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The Writing Process

A couple of people have asked me about my writing process on The General's Mistress -- I'd said that I started the book in 1992, and how did it take me so long to write it, or didn't I say that I wrote it between Black Ships and Hand of Isis? So here's the story.



I began writing Elza's story in December, 1992. The first scene was this one, which now opens the third book. I started writing with that book, with Poland in the winter of 1806-1807 and what would become the Eylau campaign and the Battle of Eylau. However, it quickly became clear to me that this wasn't the beginning of the story. and that flashbacks were going to become a very tangled way to tell this. I was twenty five, and I didn't have the skill to tell the story I wanted. I wrote about 80,000 words and realized this was about a tenth of the total story, and that this encompassed neither the beginning nor the end. Also, I had a lot of discouragement. A lot of people in my life were telling me it was no good and that I was a terrible writer. I had a lot of pressure from my friends to stop working on it. They hated Elza and went as far as to call the entire premise of the books "evil." Then a pro told me that it was unpublishable. It was too long, nobody likes Napoleonics any more, women can't sell books about war because publishers won't buy them, and it wasn't that good anyway.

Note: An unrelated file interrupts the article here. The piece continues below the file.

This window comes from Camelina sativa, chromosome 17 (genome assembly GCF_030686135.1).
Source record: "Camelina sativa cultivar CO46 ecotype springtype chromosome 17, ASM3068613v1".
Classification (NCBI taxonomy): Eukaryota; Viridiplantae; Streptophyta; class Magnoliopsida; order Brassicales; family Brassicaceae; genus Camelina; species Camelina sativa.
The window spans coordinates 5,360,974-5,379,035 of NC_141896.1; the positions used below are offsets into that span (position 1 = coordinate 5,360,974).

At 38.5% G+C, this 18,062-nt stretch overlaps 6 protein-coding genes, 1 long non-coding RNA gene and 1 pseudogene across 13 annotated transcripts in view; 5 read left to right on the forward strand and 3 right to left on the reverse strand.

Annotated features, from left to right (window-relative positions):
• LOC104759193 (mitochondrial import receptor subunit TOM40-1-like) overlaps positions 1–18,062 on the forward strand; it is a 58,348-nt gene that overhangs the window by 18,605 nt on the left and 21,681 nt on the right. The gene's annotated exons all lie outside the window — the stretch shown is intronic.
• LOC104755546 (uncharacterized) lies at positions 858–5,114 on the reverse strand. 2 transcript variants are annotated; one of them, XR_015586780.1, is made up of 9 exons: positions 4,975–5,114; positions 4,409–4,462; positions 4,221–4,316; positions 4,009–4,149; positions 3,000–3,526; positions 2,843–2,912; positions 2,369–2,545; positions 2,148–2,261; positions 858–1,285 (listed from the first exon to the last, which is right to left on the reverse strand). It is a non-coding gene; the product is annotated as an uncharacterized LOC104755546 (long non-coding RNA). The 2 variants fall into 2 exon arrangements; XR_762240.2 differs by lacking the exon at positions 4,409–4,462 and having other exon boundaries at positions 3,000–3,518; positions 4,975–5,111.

So I put it away. I gave up the idea of writing professionally and put my energy into working in politics. I went from door to door pollster to regional director for a national advocacy organization over the next ten years. But I never put Elza down entirely. I kept researching, and I kept writing scenes as they occurred to me, pieces that I loved and wrote for myself and for my partner, because I just wanted to. And I wrote about 1.5 million words of fanfic. No kidding. 1.5 million. Roughly 150,000 words a year for ten years. Some years more, some years less. And that improved me. I learned the skills I hadn't had at 25. And I matured. One problem at 25 is that, no matter how preternaturally talented someone is, they are not mature. They don't have the life experience to truly understand a lot of things they read and see. There is no short cut to life experience, just the passage of time spent well in doing important things, in taking risks, in having relationships, in working for things you believe in, in loving well and hard.